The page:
Page 2978 - Week 10 - Wednesday, 14 August 2013
Mr Hanson’s assertion in his motion that federal Greens have cut, or plan to cut, at least 10,000 public service jobs simply has no basis in fact. Let us see him produce the evidence of any Greens policies that suggest that that is what the Greens want to do. It is not the Greens’ policy position. It is not the position that anybody in my party has put. For Mr Hanson to move a motion suggesting so is simply dishonest and reflects badly on his research, or lack thereof.
Mr Barr has taken some time to go through the situation in the ACT. His amendments spell that out in some detail. I do not reflect on that any further other than simply to say that I appreciate having the actual facts put on the table for the purposes of the motion. I will be supporting Mr Barr’s amendments. It is important that we do discuss these issues, but I think Mr Hanson would do well if he wants to raise these issues to try to have some accuracy in his motion rather than simply making up the bits that suit his political agenda.
MR GENTLEMAN (Brindabella) (11.38): I rise to move a technical amendment to Mr Barr’s amendments, which will remove part 3 from Mr Hanson’s motion.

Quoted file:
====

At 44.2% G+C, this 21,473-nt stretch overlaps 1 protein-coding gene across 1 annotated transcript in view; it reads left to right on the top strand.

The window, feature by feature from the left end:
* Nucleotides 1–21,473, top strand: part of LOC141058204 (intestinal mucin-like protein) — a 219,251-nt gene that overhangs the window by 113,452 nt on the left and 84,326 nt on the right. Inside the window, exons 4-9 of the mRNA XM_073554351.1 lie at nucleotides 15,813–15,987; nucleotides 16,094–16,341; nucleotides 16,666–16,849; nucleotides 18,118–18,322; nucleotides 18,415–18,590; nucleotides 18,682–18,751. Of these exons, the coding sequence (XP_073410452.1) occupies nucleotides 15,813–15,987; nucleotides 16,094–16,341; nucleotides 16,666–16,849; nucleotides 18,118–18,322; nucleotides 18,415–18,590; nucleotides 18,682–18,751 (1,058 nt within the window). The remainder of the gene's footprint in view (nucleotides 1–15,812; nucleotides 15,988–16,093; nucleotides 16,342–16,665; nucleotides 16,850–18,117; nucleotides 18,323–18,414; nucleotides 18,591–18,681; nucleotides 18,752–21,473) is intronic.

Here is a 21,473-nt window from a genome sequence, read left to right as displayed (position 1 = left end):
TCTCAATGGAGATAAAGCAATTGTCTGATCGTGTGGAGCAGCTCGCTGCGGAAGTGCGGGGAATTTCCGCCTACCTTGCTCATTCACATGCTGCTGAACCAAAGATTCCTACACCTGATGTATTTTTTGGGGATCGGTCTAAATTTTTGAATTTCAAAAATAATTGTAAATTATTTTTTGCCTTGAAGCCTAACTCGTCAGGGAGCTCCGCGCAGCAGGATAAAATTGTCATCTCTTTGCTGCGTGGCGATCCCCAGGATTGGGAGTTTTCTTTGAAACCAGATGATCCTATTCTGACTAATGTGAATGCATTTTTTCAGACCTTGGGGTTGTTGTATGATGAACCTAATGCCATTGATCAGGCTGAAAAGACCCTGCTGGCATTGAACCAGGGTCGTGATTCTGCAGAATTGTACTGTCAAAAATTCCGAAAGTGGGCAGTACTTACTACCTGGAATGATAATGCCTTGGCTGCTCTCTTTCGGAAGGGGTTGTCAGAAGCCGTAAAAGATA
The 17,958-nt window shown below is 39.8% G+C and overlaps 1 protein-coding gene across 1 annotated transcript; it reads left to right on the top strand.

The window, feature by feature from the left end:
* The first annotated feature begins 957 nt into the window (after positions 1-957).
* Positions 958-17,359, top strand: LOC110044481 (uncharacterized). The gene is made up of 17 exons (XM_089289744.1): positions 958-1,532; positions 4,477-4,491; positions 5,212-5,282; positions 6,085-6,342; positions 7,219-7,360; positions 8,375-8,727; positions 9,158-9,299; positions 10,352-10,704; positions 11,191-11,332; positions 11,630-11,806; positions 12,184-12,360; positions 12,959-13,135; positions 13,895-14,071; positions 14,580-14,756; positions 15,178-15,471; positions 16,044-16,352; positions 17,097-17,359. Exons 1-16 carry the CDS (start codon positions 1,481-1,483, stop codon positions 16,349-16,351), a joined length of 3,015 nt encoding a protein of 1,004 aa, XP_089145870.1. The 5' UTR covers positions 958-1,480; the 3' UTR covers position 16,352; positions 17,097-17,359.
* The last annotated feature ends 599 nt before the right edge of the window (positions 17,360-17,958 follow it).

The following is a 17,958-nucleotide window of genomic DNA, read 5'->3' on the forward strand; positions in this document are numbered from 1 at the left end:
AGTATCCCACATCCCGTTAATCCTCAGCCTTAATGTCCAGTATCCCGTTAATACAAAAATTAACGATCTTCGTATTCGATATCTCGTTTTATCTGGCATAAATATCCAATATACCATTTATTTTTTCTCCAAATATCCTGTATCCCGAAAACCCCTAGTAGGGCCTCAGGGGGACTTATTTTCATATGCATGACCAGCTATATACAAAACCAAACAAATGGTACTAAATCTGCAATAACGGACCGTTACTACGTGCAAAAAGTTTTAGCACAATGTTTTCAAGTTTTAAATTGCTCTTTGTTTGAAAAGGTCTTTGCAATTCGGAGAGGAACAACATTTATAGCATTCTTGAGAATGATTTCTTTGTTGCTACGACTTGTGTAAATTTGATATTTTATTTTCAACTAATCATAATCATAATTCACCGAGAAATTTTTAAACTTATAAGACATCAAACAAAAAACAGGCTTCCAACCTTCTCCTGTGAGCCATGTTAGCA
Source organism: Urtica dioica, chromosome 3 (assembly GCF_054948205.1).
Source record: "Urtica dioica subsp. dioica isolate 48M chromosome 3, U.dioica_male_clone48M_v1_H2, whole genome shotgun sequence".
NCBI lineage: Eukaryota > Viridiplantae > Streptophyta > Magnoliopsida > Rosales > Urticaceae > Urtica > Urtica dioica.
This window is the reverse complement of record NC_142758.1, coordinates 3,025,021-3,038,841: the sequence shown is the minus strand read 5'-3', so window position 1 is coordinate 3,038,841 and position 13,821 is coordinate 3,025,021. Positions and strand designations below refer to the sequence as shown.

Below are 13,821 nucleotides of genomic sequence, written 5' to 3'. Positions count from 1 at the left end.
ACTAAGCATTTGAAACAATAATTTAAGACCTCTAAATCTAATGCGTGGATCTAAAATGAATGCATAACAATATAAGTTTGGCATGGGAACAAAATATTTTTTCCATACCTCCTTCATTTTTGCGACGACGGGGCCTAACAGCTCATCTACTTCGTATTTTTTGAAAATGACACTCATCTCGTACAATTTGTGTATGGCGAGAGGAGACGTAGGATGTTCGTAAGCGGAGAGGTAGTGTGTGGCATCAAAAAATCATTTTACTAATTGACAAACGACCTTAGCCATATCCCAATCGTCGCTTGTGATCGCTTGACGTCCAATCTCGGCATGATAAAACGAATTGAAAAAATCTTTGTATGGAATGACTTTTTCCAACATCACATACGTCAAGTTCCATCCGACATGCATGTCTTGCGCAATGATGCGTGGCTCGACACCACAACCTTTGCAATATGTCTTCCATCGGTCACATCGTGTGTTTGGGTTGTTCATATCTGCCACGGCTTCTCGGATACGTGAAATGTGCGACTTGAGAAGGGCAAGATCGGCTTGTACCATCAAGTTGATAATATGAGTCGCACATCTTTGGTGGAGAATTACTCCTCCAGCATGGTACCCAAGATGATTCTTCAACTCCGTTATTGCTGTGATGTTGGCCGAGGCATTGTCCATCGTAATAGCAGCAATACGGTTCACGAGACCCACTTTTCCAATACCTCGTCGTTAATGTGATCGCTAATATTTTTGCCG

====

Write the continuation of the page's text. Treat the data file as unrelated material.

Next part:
MADAM DEPUTY SPEAKER: I am confused about where you are moving the technical amendment, Mr Gentleman.
MR GENTLEMAN: I am moving an amendment to Mr Barr’s amendments. I seek to add the words “remove paragraph 3 from Mr Hanson’s motion”.
MADAM DEPUTY SPEAKER: I have just been advised that a copy of this will be distributed in a moment.
MR GENTLEMAN: I will talk to the motion whilst it gets distributed. I move:
Add the following amendment:
“(3) omit paragraph (3).”.
MADAM DEPUTY SPEAKER: The question is that Mr Gentleman’s amendment to Mr Barr’s amendments be agreed to.
MR GENTLEMAN: That is right. Madam Deputy Speaker, I would like to bring some history to the Assembly. It is my personal history of the life and times of 1996 and the Howard government. Of course, before John Howard was elected he provided a promise in his election campaign to cut public service jobs by 2,500.
The reality, of course, between 1996 and 1998 was 32,400 jobs. As an exact witness to those job cuts, I think I have mentioned in the chamber before that I was working at that time in the federal government printing office in Kingston. The building was used as the departure lounge for the whole department of admin services. Under the Howard government, with Max Moore-Wilton at the head of the Department of the Prime Minister and Cabinet—Max the Axe his nickname was at the time—they disassembled the whole of the department of admin services, not just an agency. It was the whole department of admin services.